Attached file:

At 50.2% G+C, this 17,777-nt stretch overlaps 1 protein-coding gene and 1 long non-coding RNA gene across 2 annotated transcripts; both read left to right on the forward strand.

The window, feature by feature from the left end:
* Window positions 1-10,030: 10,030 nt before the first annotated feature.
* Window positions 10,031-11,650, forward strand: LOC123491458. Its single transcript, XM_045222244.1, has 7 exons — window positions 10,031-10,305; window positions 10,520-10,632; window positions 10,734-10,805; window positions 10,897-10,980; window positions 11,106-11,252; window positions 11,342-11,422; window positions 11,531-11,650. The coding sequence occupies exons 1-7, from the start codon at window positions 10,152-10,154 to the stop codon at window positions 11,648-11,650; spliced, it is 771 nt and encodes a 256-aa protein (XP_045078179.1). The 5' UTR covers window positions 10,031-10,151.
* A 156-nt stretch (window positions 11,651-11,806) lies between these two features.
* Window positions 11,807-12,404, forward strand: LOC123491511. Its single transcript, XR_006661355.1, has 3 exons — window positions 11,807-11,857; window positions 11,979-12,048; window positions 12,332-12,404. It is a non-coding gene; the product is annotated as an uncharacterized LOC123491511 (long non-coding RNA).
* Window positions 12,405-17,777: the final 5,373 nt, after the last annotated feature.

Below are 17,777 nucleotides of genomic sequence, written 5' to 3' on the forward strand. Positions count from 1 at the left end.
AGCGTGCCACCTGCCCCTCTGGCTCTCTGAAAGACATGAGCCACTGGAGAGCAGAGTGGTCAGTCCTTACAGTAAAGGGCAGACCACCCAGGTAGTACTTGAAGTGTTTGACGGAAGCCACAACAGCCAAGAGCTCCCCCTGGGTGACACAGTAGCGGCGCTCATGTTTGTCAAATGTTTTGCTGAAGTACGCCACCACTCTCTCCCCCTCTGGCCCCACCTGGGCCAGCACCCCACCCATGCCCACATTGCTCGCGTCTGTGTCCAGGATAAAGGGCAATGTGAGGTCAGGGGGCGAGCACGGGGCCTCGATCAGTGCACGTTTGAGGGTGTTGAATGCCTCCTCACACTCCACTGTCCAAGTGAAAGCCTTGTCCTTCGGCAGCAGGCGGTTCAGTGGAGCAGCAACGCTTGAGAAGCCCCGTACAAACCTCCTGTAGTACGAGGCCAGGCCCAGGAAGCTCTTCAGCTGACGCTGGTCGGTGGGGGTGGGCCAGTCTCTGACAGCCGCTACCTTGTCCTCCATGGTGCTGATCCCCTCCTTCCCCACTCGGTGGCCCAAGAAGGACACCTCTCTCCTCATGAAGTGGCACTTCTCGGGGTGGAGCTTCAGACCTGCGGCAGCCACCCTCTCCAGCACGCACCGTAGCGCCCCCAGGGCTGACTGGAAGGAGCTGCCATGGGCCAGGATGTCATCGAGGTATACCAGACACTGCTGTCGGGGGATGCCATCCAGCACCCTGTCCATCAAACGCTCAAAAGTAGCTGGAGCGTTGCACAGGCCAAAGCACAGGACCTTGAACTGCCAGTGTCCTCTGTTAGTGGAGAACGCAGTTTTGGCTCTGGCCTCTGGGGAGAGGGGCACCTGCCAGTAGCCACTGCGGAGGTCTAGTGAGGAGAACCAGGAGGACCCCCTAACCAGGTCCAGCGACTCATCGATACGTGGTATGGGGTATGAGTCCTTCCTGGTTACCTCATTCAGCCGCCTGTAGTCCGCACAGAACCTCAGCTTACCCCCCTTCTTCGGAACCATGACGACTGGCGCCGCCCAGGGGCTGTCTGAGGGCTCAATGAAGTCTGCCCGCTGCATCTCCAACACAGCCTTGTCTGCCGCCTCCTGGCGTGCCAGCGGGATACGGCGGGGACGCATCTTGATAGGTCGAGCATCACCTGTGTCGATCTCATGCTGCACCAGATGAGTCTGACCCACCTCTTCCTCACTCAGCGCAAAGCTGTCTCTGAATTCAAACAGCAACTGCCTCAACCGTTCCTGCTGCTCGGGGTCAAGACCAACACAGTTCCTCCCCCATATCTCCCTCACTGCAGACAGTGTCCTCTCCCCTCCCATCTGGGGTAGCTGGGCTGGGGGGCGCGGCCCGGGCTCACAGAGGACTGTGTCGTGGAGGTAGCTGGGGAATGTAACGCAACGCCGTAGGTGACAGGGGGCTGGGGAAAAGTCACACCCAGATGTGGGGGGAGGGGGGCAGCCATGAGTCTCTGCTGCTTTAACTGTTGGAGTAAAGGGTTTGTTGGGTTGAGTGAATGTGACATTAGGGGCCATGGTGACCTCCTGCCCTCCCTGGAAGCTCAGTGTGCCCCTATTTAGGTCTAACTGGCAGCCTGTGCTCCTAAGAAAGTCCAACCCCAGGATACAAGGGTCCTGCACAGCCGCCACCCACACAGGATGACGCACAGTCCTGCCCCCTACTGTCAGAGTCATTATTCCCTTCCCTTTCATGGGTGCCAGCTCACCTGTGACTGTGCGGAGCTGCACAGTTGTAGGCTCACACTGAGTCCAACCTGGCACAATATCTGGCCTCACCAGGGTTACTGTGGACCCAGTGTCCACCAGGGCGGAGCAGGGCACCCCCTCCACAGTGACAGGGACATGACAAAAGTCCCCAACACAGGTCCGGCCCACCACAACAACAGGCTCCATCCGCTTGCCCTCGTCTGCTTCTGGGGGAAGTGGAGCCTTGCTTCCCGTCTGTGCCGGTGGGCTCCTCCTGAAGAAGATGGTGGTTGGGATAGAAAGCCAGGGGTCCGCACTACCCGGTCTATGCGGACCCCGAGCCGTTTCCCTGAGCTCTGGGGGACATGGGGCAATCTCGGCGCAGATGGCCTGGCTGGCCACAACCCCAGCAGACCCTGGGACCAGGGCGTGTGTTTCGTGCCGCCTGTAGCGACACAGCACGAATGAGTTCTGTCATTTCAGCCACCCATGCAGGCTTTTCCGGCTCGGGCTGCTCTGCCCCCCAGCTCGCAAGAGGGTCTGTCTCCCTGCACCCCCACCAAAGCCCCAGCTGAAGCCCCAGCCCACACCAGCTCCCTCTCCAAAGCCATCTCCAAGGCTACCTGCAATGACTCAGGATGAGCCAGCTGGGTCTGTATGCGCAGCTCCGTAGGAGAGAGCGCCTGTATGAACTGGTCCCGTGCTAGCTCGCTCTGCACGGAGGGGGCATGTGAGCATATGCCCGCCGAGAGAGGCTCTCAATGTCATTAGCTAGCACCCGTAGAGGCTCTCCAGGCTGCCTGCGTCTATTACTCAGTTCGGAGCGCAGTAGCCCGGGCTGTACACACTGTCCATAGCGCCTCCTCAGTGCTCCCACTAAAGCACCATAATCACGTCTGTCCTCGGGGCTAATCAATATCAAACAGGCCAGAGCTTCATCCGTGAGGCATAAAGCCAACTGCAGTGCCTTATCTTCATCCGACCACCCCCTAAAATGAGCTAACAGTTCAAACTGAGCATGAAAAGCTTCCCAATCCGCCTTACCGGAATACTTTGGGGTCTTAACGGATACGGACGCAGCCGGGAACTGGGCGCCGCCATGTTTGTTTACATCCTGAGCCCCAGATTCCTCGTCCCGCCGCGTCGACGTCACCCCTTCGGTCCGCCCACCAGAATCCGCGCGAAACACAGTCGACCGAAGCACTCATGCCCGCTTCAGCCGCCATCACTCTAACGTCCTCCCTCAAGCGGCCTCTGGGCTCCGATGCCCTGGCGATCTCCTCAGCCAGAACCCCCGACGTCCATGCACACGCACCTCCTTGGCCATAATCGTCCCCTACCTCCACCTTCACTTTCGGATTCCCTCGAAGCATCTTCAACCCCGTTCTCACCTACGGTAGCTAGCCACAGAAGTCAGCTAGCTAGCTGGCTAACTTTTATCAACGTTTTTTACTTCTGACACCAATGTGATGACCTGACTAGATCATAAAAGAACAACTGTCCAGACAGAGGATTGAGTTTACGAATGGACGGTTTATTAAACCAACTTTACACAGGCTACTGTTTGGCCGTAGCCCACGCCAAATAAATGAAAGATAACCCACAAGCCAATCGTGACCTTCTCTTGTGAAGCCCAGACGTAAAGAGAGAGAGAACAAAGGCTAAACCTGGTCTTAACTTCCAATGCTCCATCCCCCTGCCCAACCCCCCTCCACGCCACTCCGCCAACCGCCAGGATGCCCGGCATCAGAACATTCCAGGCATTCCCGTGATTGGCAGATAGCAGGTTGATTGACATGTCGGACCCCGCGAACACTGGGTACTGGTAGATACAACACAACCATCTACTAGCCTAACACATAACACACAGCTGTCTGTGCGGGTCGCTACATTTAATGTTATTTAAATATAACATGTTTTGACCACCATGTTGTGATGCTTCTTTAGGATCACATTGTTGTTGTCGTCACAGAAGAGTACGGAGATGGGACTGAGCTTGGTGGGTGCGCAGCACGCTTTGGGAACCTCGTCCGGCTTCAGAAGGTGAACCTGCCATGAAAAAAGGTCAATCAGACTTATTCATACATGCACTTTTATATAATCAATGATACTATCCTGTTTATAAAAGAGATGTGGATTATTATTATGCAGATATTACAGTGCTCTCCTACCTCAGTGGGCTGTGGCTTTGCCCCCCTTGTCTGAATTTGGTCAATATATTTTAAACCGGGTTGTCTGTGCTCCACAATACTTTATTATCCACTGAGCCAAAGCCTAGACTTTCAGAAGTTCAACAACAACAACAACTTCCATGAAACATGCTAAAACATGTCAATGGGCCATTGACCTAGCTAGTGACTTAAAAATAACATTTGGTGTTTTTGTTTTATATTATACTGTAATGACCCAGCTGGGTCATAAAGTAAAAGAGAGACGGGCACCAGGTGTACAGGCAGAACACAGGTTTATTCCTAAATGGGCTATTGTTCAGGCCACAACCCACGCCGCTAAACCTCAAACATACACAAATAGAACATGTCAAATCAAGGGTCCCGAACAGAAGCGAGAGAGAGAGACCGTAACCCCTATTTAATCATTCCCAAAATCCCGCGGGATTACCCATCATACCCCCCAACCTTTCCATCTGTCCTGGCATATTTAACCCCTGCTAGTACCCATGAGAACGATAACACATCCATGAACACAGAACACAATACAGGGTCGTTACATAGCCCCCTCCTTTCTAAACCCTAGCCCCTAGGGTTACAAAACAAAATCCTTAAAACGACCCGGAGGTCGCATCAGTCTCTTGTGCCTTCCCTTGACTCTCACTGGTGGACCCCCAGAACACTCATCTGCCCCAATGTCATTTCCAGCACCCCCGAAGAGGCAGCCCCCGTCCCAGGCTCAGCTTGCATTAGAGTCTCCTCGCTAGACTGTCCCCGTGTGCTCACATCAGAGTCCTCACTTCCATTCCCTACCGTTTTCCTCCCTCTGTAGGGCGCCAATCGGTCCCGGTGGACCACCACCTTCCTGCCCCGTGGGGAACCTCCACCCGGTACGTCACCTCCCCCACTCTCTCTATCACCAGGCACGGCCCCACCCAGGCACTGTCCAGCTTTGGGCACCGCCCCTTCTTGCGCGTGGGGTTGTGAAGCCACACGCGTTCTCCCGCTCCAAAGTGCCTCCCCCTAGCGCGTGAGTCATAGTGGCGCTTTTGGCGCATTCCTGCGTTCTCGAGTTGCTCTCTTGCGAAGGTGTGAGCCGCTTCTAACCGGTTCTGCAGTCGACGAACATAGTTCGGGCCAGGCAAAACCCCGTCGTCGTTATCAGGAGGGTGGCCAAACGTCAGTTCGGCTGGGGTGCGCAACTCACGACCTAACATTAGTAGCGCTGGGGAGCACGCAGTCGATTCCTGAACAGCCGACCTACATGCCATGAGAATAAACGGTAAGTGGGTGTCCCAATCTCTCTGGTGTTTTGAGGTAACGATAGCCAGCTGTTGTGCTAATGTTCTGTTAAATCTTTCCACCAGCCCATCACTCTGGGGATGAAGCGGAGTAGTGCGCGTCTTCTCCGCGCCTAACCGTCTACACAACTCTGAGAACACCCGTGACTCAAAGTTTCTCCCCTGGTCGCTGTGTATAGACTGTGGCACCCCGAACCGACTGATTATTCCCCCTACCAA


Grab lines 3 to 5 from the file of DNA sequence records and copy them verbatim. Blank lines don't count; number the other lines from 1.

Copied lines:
* Window positions 1-10,030: 10,030 nt before the first annotated feature.
* Window positions 10,031-11,650, forward strand: LOC123491458. Its single transcript, XM_045222244.1, has 7 exons — window positions 10,031-10,305; window positions 10,520-10,632; window positions 10,734-10,805; window positions 10,897-10,980; window positions 11,106-11,252; window positions 11,342-11,422; window positions 11,531-11,650. The coding sequence occupies exons 1-7, from the start codon at window positions 10,152-10,154 to the stop codon at window positions 11,648-11,650; spliced, it is 771 nt and encodes a 256-aa protein (XP_045078179.1). The 5' UTR covers window positions 10,031-10,151.
* A 156-nt stretch (window positions 11,651-11,806) lies between these two features.